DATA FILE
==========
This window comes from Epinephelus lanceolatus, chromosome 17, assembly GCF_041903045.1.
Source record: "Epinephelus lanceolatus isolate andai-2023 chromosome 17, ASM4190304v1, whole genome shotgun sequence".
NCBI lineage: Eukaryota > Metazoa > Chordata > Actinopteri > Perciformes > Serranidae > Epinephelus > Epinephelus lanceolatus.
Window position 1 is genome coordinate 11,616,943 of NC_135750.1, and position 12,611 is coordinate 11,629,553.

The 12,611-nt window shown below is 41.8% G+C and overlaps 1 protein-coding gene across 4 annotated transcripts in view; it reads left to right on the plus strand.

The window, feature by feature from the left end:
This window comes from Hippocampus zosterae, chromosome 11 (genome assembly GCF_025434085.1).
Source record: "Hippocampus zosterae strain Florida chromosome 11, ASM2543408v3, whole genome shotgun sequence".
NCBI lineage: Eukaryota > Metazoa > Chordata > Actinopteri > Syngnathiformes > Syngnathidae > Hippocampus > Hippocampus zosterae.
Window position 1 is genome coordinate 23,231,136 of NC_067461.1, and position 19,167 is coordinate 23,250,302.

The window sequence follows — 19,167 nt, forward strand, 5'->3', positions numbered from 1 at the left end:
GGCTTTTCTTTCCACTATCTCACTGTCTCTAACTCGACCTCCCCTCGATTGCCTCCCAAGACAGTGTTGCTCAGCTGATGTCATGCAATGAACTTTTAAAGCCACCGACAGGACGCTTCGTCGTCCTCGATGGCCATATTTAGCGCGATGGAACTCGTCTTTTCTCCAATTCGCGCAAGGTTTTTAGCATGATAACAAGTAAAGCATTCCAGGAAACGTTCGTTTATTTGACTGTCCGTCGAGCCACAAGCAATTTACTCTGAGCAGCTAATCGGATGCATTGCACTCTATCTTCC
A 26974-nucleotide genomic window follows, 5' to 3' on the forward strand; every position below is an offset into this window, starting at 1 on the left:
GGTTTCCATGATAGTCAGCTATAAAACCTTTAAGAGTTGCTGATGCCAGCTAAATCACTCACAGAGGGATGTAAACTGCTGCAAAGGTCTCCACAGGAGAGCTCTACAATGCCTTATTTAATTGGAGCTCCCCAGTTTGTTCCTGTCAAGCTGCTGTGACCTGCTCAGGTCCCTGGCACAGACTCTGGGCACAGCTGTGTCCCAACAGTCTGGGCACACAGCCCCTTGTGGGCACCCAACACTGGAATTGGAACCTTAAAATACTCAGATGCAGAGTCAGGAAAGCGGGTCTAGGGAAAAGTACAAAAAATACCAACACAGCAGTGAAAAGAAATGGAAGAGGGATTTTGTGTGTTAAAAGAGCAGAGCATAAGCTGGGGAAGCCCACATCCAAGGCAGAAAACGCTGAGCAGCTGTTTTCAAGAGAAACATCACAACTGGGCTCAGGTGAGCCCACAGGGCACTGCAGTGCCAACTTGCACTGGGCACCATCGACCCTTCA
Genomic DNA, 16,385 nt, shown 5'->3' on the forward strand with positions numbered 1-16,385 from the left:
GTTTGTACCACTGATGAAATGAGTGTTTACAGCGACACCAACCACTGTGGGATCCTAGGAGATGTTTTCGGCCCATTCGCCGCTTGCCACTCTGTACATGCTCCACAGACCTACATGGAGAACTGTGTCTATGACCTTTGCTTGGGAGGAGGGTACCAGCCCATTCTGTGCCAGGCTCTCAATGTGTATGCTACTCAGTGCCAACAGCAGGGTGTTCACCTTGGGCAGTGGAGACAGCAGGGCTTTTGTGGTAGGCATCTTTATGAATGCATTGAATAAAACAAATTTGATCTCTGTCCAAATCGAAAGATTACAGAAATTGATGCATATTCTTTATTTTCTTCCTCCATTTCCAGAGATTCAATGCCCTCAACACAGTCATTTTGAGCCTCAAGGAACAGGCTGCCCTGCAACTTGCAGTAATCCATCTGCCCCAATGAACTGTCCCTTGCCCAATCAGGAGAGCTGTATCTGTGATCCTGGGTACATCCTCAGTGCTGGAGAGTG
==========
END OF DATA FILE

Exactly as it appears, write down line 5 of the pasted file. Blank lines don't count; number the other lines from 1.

The 12,611-nt window shown below is 41.8% G+C and overlaps 1 protein-coding gene across 4 annotated transcripts in view; it reads left to right on the plus strand.